Martin Luther King Jr. is welcomed with a kiss by his wife Coretta after leaving court in Montgomery, Ala., King was found guilty of conspiracy to boycott city buses in a campaign to desegregate the bus system (Gene Herrick / The AP), March 22, 1956
“He just leaned into the moment,” Watkins said. “Looked out at the crowd the way Baptist preachers do and gave them what they needed: that idea of the dream. You might have to wait, but if you fight for dignity, everything is going to be OK.”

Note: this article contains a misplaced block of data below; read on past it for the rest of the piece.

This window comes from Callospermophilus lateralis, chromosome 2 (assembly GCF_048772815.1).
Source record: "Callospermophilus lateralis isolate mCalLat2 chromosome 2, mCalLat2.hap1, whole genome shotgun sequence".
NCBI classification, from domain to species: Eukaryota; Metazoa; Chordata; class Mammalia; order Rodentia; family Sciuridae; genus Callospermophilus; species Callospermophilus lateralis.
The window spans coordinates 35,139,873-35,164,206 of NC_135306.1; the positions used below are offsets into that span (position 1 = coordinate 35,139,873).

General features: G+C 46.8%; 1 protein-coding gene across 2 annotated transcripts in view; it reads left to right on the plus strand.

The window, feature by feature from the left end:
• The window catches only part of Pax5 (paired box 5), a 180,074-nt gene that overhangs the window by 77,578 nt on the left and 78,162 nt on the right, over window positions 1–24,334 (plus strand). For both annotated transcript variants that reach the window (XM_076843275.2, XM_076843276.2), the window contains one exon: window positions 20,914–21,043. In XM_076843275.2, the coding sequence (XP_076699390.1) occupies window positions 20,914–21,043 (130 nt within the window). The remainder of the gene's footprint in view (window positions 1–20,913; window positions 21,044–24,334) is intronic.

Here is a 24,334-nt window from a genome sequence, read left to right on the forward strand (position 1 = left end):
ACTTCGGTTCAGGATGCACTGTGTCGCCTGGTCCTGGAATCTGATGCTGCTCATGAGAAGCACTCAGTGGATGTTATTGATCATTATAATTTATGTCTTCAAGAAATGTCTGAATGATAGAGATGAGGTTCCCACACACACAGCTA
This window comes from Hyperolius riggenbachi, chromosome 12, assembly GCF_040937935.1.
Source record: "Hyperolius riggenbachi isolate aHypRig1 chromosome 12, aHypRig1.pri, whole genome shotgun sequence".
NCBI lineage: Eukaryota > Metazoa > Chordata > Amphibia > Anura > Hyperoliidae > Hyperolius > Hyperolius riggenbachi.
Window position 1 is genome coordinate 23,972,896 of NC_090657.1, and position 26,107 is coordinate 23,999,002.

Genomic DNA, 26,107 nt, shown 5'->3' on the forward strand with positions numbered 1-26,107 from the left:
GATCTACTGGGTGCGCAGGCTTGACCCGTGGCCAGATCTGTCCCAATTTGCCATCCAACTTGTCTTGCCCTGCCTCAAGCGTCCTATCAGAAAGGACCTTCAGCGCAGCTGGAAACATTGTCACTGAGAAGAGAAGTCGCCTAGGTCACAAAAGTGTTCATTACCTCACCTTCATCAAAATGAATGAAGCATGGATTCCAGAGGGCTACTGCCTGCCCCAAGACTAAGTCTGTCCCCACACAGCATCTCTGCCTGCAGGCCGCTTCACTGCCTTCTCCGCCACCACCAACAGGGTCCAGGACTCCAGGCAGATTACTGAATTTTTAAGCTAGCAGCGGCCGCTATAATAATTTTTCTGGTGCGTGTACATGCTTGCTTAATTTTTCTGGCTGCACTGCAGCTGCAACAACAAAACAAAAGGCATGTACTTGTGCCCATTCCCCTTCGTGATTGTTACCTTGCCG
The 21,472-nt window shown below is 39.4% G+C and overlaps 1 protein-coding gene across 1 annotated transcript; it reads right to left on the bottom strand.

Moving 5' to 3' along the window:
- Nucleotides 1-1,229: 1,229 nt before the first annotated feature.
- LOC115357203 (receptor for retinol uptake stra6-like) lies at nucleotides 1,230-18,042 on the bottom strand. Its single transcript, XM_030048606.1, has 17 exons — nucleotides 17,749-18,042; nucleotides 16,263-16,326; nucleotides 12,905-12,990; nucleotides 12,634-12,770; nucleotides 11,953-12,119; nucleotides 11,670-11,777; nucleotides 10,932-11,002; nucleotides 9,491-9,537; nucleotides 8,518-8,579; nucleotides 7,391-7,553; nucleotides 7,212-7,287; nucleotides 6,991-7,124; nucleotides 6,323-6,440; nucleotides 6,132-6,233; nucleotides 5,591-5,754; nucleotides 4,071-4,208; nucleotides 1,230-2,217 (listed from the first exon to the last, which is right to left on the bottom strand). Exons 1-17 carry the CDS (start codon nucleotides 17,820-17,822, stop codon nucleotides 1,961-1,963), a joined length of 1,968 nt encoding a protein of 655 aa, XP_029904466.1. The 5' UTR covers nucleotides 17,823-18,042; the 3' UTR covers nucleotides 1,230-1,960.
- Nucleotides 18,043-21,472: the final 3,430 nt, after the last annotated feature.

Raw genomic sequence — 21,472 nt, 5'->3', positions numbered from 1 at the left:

King prodded him to imagine an America racially unified instead of divided. Still, it was the entire afternoon, taken together, that left the most lasting impression: the camaraderie, the thoughtfulness, the feeling that if a gathering like this could take place, it was time for Watkins to expand his horizons.